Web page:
Settled in my Home has a great idea for slipping in a little art & music appreciation, nice & easy. I followed one of her blogroll links & found an awesome quote, which went right into my commonplace book.
I would be most content if my children grew up to be the kind of people who think decorating consists mostly of building enough bookshelves. - Anna Quindlen, "Enough Bookshelves," New York Times, 7 1991
Over at Practical Pages she's got a post about using puppets in narration that's got me thinking: maybe if we did something like that we could start to ease into narration. The Well-Trained Mind suggests starting narrations in 1st grade, which I'd like to start a year, maybe a little more, from now. This would be a good way for me to practice up a bit. And it would be fun. What's not to like?
Narration is a way to develop the child's understanding and storytelling skills. The process is simple: the child tells you what he's just heard or read. You started this process in preschool, when you asked your child questions about the stories you were reading together. In first grade, you begin to ask the child to summarize the plots of short simple stories...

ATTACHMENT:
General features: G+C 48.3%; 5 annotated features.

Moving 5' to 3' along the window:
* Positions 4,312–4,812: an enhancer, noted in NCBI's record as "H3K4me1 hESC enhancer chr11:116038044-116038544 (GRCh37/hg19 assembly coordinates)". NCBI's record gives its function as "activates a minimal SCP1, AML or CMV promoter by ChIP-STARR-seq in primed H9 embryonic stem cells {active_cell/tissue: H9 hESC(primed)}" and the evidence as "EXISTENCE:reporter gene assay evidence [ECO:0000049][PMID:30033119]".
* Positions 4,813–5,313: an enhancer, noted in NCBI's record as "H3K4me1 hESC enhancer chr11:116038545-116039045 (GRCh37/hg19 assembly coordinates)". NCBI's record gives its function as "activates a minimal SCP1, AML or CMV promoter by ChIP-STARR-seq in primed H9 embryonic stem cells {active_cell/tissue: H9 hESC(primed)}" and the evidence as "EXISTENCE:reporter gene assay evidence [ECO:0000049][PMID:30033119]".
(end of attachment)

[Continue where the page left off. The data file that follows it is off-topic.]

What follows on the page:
Narration lets you know how much a child retains and understands. It also develops vocabulary and powers of expression, and lays the foundation for good writing later on. A short essay is a cinch for a child who's become accustomed to narration.
The Well-Trained Mind, 55
Finger puppets seems like a lovely kindergarten intermediate between just asking questions, and outright plot summary. Monkey's been telling us stories - often (somewhat garbled versions of) stories we've read to him. This might be just the thing for us. Practical Pages also has a great post on Mom as a "Narration Scribe."